The leadership team has maintained the good quality of education in the school since the last inspection. You lead a committed team of staff who have built upon the strengths that inspectors previously noted. They share your energy and passion for pupils’ learning and achievement. Your school motto, ‘Be the best that you can be’, is a driving force for the school community. It helps pupils to try hard with their learning and inspires staff to develop their professional expertise. Parents and carers recognise the determined way that you care about their children’s success. They strongly support you and your staff and are delighted by the progress that they see their children make. Typical of many parents who spoke to inspectors was one who said, ‘My child has progressed more than I could have hoped, with teachers making the most of abilities rather than looking at the disabilities.’ When the school was last inspected, inspectors asked you to make sure that pupils make the best possible progress in every lesson by using learning time well. Leaders have tackled this recommendation successfully by developing all of the current staff’s skills so that they carefully match teaching and learning activities to each pupil’s needs. Your school has grown in size since the previous inspection, resulting in a larger team of staff. You encourage each of them to develop their professional expertise. Teachers access regular and specific training, both in school and with other special schools. Senior leaders provide effective training for teachers and support staff, for example by helping new class teachers to understand how to plan the very small steps in learning that are appropriate to each pupil. All staff are proud to work at the school and positive about the many ways in which leaders are always on hand with advice and challenge. Teachers welcome the opportunities to share their professional learning with colleagues and are enthusiastic to implement new approaches. Although subject leaders are well placed to monitor the quality of teaching and learning in their subject area, you are aware that they do not currently have enough opportunity to work with you to evaluate whole-school performance information. You plan to address this by extending the roles, responsibilities and influence of leaders at different levels of the school. You are relentless in your drive to ensure that every pupil, including a high proportion without verbal skills, will transfer into secondary school with an effective means of communication. Through the consistent use of picture exchange, assistive technology or signing, all pupils learn to communicate their feelings and needs. The school’s relentless emphasis on communication means that pupils develop these skills throughout the day, including at breaktimes when adults work skilfully to engage pupils in purposeful activity and interaction with each other. Staff do not miss any opportunity that helps to develop pupils’ confidence. Parents told me how successfully pupils learn what happens at school on each day of the week because their children wear a different coloured T-shirt. This simple means of communication helps pupils to express their thoughts and ideas. Many parents use the same idea to help provide a structure for weekends and holidays. You hold regular meetings with teachers to ensure that pupils are doing as well as they can to reach the challenging targets that you jointly set. Most pupils make strong academic gains in reading, with their learning in phonics clearly linked to letter formation and writing. By the time the most able transfer to secondary school, they can read and write a series of sentences with increasing fluency and independence, for example to make a diary entry. Pupils learn to recognise numbers and shapes well, which helps them to tackle some challenging mathematical ideas. In the school’s Year 5 and Year 6 ‘core’ class, we saw how well pupils were able to read coordinates on the island maps they had designed. Governors know the school well and have a visible presence, which staff appreciate. The governing body has a strong sense of its responsibilities and carefully reviews leaders’ progress with the agreed development priorities. Governors share your high aspirations for pupils. Consequently, they challenge you and your leaders effectively, helping the school to improve. Governors are as enthusiastic as you are for the school to be a hub of expertise for mainstream schools on the Isle of Wight by equipping their teachers to meet the needs of pupils who have special educational needs and/or disabilities. Pupils’ behaviour continues to be a strength of the school. They concentrate hard on the tasks that teachers give them. Teachers make lessons fun, engaging pupils’ senses using sound, touch and movement. Sometimes, a pupil’s behaviour can be challenging. The staff’s very thorough training helps them to understand that such behaviour communicates emotions and needs. They work skilfully to adapt difficult behaviour so that it becomes manageable and sociably acceptable. Staff are caring and kind, but they are also persistent and firm so as to maintain the school’s high expectations.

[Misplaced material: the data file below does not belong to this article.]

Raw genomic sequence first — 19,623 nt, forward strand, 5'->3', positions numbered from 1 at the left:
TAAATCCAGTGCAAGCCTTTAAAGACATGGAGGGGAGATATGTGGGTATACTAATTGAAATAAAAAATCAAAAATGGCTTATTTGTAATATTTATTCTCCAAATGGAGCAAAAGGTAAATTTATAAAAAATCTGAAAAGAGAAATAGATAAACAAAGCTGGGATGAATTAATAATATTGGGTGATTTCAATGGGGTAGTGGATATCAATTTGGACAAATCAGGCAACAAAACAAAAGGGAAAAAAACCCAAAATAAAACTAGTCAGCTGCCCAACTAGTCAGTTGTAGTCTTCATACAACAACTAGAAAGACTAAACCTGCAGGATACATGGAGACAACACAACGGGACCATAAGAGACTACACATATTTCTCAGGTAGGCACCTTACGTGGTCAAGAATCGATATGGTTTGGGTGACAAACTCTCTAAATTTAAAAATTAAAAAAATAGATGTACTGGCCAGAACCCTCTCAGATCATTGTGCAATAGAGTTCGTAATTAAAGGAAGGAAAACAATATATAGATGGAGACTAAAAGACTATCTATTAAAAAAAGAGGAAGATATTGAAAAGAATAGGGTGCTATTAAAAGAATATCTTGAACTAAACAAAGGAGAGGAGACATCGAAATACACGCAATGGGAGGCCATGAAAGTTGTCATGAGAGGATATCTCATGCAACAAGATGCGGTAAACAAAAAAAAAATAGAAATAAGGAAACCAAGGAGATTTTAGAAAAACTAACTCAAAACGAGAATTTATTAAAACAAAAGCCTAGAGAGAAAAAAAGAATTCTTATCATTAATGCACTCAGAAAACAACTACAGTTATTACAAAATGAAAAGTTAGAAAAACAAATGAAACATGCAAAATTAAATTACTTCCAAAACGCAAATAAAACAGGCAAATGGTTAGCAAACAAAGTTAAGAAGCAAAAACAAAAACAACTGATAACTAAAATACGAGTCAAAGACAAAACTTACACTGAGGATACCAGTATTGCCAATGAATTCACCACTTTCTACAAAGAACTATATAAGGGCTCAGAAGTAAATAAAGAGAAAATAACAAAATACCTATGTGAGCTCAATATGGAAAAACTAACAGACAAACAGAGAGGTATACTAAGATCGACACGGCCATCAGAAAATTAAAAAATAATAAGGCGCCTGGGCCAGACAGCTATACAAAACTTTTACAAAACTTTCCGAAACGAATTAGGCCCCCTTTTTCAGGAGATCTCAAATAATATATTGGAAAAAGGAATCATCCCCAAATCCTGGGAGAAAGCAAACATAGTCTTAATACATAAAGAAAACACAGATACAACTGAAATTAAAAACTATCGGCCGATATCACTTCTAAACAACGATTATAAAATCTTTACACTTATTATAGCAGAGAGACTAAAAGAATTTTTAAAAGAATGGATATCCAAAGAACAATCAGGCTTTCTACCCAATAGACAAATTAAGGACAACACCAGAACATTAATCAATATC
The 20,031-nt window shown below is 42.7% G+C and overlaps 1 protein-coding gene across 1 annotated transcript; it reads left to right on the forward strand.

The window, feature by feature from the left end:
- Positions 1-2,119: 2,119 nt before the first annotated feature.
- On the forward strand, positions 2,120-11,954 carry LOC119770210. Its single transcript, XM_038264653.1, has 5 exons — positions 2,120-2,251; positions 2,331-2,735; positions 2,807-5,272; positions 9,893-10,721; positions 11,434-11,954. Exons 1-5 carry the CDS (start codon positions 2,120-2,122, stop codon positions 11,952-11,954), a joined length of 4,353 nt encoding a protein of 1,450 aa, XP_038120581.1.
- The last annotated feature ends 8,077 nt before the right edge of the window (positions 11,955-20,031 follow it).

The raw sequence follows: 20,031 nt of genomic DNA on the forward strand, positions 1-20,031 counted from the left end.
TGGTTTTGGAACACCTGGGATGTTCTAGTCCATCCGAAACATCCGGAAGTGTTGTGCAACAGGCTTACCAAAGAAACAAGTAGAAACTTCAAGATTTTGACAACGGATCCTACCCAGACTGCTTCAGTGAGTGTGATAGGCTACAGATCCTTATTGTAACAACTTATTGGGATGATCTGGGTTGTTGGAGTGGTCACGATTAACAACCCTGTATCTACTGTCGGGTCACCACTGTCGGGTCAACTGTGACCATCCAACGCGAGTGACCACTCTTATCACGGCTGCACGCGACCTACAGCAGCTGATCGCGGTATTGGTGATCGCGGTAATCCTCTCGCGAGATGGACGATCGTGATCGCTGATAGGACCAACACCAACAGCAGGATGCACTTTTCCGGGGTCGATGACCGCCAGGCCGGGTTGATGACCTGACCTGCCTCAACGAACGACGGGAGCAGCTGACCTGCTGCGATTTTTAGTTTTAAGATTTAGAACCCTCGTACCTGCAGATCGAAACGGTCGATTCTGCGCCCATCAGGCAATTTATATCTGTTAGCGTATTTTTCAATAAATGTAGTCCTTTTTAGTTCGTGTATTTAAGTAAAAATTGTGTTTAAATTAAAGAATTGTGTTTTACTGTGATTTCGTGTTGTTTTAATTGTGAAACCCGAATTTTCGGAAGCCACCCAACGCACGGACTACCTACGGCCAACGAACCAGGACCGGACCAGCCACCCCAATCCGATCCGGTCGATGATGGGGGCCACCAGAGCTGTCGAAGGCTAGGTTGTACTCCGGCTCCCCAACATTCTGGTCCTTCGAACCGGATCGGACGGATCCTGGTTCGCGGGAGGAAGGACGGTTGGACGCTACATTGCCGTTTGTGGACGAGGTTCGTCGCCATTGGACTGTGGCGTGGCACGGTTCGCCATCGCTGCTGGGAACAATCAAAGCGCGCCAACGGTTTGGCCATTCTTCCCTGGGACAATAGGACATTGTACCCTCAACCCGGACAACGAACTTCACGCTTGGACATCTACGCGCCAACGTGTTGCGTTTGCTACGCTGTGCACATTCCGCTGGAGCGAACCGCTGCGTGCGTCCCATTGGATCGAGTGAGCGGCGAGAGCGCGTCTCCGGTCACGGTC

Medina House School Parent Reviews